Wednesday, December 14, 2005

Can I believe my eyes?

The world around me is beautiful. When I look around I see lush green meadows, clear blue sky, an assortment of flora and fauna, garish setting sun, azure depths of the ocean and I end up thanking my eyes for letting me see and enjoy this spectacular world around me, in all its glory. Eyes, in deed are a wonderful pair of sense organs. And I can’t do anything but end up philosophizing them.

Eyes, how many mega pixels are they?
Well, I am not talking about the latest digital cameras whose manufactures babble about the maximum resolution they can give. If we think about our eyes a bit more and refresh our high school biology lessons, the retina on which the eye-lens refracts light rays is made up of two kinds of photoreceptor cells called rods (enable black and white vision) and cones (enable color vision) which convert those light rays into electrical impulses, through an electrochemical reaction, which is processed by our brain to make us ‘see’. Roughly 125 million of them are intermingled non-uniformly over the retina, which means that the resolution of our eye is confined to the number of rods and cones we have, which is nothing but 125 Mega Pixels! Yes, if we had the ability to zoom images as we do using normal picture viewer software, after some limit, we will also see objects pixilated!

Do we see ‘everything’?
Humans can ‘see’ radiations of wavelength 390 to 780 nanometers (visible light) using his eye which form only a small part of the entire electromagnetic spectrum. We can’t see other radiations. We see an object when light rays fall on that object and the reflection is captured by our eyes. What if a particular object reflects only radiations of wavelength other than that of light? Duh! Then we won't be able to see that object. Thus there is a whole different world around us which we can’t see. A world that is quite different than what we can probably imagine of.

Does everyone see the same color?
Suppose a person sees a rose and identifies it as a red rose. Another person who is seeing the same rose is also identifying it as a red rose. But are we sure both the people identify it to have the same color? Ok let me explain it. Suppose a child who is seeing a yellow rose (color is yellow, called as yellow) ‘sees’ its color as a red. So for him that particular color would be yellow (which actually is red as seen by him) and is called as yellow. Which means, whenever he sees a yellow rose, even though he identifies it as a yellow rose having yellow color, actually he would be seeing it in red color. Physicians call it an extreme case of color blindness but I should say that people see the same object in different colors!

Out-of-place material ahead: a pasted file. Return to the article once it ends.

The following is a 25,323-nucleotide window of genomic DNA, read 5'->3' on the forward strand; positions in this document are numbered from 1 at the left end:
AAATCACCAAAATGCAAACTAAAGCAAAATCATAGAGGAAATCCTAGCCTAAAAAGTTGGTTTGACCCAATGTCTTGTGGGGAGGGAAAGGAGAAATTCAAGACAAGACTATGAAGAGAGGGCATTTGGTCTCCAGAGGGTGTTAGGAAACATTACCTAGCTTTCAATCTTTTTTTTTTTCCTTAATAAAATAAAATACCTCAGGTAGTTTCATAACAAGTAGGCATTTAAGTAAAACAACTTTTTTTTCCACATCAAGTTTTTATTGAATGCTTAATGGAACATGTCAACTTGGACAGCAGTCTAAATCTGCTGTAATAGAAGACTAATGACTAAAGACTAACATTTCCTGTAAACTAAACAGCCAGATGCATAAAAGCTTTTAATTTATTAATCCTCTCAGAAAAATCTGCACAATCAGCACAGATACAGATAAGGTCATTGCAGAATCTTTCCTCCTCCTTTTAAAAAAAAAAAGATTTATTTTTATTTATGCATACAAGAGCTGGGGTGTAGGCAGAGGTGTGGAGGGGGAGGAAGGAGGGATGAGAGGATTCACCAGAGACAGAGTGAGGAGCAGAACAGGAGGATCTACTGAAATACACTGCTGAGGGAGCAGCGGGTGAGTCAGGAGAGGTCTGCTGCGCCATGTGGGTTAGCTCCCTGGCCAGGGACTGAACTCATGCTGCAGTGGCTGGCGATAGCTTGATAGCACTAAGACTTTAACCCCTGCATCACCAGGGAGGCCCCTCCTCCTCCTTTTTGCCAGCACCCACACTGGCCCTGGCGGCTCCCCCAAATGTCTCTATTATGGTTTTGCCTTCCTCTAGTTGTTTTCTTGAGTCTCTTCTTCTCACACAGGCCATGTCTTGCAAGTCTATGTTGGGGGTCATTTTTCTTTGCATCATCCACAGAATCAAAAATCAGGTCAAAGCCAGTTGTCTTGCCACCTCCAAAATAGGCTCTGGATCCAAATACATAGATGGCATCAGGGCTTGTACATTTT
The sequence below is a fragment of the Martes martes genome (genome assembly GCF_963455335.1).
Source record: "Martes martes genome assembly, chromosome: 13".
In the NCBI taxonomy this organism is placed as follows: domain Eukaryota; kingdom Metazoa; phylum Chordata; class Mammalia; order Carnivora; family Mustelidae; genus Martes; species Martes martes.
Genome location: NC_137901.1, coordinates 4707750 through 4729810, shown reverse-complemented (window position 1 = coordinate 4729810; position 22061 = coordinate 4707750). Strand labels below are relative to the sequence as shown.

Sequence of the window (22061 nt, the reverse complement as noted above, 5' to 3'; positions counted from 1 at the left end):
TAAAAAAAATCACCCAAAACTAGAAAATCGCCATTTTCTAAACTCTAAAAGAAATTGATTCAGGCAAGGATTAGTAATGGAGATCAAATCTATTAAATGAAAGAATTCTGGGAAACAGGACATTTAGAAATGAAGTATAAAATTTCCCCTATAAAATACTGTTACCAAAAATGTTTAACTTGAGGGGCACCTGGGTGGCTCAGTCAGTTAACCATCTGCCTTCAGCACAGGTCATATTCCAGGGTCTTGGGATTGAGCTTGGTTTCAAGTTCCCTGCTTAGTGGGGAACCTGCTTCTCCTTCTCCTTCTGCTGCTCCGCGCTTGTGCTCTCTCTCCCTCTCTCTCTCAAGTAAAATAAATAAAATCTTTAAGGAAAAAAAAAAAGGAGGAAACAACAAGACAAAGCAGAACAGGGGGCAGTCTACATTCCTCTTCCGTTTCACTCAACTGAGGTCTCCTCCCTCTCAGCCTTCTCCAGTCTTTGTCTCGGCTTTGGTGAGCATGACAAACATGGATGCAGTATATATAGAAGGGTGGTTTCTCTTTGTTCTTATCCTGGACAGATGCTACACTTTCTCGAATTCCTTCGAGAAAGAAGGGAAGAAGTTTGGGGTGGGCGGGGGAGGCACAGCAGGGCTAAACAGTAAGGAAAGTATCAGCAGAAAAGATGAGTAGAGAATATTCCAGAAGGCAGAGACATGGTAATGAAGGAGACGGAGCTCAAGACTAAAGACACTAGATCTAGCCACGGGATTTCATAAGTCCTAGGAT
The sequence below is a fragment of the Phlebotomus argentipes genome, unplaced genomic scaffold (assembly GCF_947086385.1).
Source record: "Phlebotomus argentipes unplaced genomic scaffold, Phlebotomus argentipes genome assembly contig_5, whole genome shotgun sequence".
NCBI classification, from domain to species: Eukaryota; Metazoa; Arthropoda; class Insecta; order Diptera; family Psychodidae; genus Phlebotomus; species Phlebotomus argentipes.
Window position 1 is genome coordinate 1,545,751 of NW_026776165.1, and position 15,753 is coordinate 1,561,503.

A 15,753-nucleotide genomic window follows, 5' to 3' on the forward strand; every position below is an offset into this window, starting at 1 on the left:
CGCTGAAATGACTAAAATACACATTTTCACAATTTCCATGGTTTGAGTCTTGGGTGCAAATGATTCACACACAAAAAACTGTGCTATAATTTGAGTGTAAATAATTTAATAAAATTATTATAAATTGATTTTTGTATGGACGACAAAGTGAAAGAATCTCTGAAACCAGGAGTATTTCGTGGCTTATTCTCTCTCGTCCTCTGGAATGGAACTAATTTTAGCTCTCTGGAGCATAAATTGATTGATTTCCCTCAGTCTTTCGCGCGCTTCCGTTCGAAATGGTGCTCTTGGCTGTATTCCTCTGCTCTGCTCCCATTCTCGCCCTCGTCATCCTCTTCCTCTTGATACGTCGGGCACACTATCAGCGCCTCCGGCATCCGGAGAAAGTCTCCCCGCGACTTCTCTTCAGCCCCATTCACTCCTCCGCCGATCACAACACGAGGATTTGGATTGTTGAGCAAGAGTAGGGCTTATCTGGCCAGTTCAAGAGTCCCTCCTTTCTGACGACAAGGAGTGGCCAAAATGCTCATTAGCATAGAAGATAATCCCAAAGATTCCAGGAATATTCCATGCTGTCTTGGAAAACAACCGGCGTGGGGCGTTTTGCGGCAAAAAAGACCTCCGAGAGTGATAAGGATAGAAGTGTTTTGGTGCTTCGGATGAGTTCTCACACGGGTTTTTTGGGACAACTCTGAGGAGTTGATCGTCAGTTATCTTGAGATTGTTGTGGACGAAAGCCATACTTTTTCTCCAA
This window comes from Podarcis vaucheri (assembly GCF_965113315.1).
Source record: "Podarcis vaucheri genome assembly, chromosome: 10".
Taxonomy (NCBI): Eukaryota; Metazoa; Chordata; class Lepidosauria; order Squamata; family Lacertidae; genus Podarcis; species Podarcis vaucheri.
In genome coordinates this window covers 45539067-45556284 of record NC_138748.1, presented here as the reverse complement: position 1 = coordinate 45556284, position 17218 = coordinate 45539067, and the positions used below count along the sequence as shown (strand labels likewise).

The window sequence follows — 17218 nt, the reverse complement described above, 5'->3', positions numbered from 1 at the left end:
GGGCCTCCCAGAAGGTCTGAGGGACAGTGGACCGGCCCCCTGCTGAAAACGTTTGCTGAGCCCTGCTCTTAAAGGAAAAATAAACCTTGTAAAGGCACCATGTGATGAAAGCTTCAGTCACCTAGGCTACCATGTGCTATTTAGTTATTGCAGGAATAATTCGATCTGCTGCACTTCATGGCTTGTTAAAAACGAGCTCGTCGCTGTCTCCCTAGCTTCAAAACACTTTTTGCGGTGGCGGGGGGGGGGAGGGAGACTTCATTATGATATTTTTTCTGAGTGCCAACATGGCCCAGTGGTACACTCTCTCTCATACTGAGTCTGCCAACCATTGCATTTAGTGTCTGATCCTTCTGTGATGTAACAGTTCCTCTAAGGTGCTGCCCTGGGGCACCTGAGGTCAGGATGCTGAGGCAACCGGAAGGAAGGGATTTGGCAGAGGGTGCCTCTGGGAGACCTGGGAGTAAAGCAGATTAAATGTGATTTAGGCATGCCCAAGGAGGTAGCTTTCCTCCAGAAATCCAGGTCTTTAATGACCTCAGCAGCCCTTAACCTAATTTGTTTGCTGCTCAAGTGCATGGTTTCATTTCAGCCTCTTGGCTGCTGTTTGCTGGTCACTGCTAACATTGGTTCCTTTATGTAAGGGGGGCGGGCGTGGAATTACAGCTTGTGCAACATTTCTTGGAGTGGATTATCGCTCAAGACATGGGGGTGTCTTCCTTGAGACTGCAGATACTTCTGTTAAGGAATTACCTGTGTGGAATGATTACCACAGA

Can we believe our eyes?
Ultimately every single object in this universe is made up of atoms. An atom consists of a small nucleus at its centre and sub-atomic, wave-like particles called electrons spinning around it. The ratio of the sizes of a typical atom to its nucleus is about 100,000:1. For solids, this ratio comes down a bit; nevertheless, almost the same. But on an average, the nucleus forms a very small part of the whole atom. That is 99.99 percent of an atom doesn’t consist of anything. It is pure vacuum. Atoms form molecules and in turn form different objects we see around us. That means that when we see an object, say a pen, we are actually seeing something which is made up of particles which are 99.99 percent vacuum. Or we are seeing a pen which is actually 99.99 percent vacuum. Still we see it as a complete pen. Our eyes add the non existing 99.99 percent! And we believe our eyes for making us see something which is not there at all.

Thus there are a lot of limitations to the human eye. It doesn’t show us all the things, shows us something which is not there or shows us something which is 99.99 percent nothing, gives us a totally wrong picture of our surroundings. But still, in a way, all that is shown to us by our eyes are enough and more for us to exist; to enjoy and appreciate the wonders created by the nature. And we know how miserable the life of a blind is. Eyes are precious in deed. Nonetheless, for a subtle conclusion; next time when you see a friend of yours, just think out how he/she would look like in reality as compared to what ‘you’ see him/her using your eyes. Looks are deceptive, when you have eyes like this. :-))